North Pacific Paper Company is pushing further into the recycled paper market, adding a new drum pulper that will support an existing 400 mill jobs and produce recycled packaging papers from waste material previously sent to China. “We’re excited to reach a big milestone in our work to achieve our vision of opening new markets, providing low-carbon, recycled packaging papers and retaining our talented, innovative workforce,” NORPAC CEO Craig Anneberg said in a prepared statement.
A Pacific Northwest paper mill has begun producing new grades of paper made from recovered fiber, a response to changing end markets and growing customer interest in recycled content.
Inland Empire Paper Company recently announced the new packaging sheet made from 100% recycled fiber and lightweight bagstock paper made from at least 30% recycled fiber.
The products will lead to an uptick in recovered material consumption at the Spokane, Wash.-area pulp and paper mill, which has long used recovered fiber but has used less over the years due to quality concerns.
The Paper Bottle Company (Paboco) wants to help manufacturers and distributors reduce their single-use plastic waste by creating bottles made from degradable plant sugars rather than fossil fuels. BillerudKorsnäs, a paper packaging developer, first started this initiative in 2013, and has been joined by research companies and industry leaders like Avantium and ALPLA. The project proudly announced in October 2019 that Coca-Cola, L’Oreal, and Absolut had joined their efforts.
The Willamette Falls Paper Company — formerly West Linn Paper Co. — has endured global crises before, including two world wars and the Great Depression.
Despite the coronavirus pandemic, which has turned much of the global economy on its head, the industrious crew at the 130-year-old paper mill is looking to the future.
North Pacific Paper Co. (NORPAC), Longview, Washington, is expanding its Longview operations to transform recovered paper into 100 percent recycled papers for boxes, displays, bags and a variety of other packaging products.
According to a news release from NORPAC, the expansion will help solve a difficult environmental challenge resulting from changes in the state’s ability to export recovered paper for recycling, which has sent tons of valuable material to landfills instead. Converting that material to new paper will also safeguard about 400 jobs at the mill.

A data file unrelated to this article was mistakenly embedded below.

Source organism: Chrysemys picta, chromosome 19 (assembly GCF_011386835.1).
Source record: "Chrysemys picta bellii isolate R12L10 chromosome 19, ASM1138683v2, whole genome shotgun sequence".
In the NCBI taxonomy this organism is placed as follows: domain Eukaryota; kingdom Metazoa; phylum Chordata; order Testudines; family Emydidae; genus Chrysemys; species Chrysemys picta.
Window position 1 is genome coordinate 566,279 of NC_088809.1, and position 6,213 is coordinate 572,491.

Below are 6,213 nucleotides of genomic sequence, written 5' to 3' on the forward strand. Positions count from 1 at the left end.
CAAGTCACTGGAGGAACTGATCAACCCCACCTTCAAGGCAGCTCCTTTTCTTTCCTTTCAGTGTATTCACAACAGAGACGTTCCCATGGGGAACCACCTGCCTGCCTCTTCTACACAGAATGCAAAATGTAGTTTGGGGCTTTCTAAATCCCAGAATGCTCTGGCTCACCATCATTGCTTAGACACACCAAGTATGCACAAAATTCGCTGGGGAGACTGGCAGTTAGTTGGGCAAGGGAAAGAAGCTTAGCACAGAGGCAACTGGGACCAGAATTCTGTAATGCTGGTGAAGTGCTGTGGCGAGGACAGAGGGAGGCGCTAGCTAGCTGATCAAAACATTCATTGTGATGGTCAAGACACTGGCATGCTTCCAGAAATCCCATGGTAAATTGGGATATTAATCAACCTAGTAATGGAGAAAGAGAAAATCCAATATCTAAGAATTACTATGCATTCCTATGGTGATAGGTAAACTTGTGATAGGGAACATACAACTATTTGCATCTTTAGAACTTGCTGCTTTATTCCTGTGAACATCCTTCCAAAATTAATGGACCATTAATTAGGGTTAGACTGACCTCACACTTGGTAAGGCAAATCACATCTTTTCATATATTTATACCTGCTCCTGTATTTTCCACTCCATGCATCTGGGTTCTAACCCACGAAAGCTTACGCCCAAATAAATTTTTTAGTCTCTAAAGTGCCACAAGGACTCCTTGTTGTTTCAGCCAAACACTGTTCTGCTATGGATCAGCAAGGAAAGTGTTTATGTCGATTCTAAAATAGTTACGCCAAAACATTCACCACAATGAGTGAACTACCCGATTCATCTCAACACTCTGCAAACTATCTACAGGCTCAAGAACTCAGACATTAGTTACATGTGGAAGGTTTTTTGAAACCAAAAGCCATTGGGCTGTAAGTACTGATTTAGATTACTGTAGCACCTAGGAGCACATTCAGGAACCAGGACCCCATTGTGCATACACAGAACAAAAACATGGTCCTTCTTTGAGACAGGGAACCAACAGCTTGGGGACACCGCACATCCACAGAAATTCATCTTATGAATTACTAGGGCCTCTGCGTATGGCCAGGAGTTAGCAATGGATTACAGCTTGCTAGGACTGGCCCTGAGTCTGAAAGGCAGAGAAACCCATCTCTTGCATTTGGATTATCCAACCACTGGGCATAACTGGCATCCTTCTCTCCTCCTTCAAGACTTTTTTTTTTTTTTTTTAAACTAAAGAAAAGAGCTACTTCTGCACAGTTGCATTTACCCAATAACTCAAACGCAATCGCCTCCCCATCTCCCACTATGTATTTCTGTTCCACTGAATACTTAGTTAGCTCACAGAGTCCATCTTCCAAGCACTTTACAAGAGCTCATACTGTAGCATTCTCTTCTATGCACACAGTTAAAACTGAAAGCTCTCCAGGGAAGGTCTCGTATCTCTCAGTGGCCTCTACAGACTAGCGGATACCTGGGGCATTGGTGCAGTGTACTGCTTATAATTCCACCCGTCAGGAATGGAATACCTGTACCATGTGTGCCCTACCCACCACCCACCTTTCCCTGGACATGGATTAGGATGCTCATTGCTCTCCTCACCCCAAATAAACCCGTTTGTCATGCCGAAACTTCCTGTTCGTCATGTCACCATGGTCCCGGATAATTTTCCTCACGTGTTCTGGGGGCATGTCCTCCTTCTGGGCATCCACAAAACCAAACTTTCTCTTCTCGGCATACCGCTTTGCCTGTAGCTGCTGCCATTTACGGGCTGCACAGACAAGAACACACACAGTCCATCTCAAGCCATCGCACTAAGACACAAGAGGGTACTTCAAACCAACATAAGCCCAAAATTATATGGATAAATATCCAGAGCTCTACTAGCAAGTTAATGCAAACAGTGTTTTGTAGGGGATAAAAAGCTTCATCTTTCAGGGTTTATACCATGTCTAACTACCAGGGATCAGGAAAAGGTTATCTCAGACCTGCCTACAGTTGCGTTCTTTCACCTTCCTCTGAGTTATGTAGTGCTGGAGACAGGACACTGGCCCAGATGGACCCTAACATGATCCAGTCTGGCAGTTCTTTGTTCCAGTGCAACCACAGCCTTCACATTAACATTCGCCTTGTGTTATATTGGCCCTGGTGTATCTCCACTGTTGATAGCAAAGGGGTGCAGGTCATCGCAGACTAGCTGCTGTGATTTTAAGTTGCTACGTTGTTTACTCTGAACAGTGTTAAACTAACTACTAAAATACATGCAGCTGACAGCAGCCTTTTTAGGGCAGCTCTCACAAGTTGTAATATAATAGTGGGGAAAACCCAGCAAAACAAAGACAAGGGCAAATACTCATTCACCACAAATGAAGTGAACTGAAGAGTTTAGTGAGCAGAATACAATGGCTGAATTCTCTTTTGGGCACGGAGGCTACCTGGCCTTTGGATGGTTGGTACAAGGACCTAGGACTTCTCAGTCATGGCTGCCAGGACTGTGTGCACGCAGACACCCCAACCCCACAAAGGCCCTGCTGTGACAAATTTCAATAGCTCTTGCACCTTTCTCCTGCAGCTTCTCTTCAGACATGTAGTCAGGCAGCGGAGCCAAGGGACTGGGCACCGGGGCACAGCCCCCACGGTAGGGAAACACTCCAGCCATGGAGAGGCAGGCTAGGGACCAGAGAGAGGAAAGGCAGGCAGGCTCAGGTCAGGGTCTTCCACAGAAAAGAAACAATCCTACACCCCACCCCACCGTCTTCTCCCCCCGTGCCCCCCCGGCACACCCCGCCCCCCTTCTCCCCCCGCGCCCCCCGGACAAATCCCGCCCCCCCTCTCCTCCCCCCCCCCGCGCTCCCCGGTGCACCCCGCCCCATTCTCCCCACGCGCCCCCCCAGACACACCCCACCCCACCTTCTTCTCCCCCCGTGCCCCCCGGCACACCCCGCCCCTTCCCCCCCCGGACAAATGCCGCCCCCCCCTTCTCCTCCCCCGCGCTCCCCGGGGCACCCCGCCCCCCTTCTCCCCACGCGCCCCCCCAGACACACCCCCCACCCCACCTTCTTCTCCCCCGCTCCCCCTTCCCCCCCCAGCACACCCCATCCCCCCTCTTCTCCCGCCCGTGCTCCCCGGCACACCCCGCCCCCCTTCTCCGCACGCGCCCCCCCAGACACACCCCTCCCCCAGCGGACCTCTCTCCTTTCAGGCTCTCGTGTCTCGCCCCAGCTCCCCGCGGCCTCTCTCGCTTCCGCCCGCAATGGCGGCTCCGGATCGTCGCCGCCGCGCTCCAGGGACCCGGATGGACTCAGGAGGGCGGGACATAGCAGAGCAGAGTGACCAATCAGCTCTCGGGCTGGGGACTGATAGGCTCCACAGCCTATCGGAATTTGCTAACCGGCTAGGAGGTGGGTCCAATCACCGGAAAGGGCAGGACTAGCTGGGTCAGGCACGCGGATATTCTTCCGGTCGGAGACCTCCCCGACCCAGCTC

The list includes new paper mills along with existing mills that are closed or are still operating but are being converted to produce different end products (e.g. from newsprint to packaging).
It also includes two mill that will be using recycled feedstock other than OCC and RMP. One is a facilty desigined to produce paper pulp and plastic pellets using beverage cartons and aseptic packages as its primary feedstock. The other is a mill designed to use food contaminated paper from commercial sources.
The mills are listed in rough order of their projected opening.
The past week brought several significant recycled paper capacity announcements, indicating future domestic outlets for mixed paper and OCC.
Shipping pulp from Kentucky to China: A Chinese company that purchased a U.S. paper mill will install a 700,000-tons-per-year recycled pulp and paper operation, taking in mixed paper and OCC and shipping the output to China for packaging production.
EPA Releases 2016 and 2017 Facts and Figures Data on Paper and Paperboard
EPA publishes data annually to its website on material generation, recycling, composting, combustion with energy recovery and landfilling in the United States for a variety of materials and products.
Several paper mills are expected to open new facilities or expand capacity for residential mixed paper by the end of 2019 into 2021.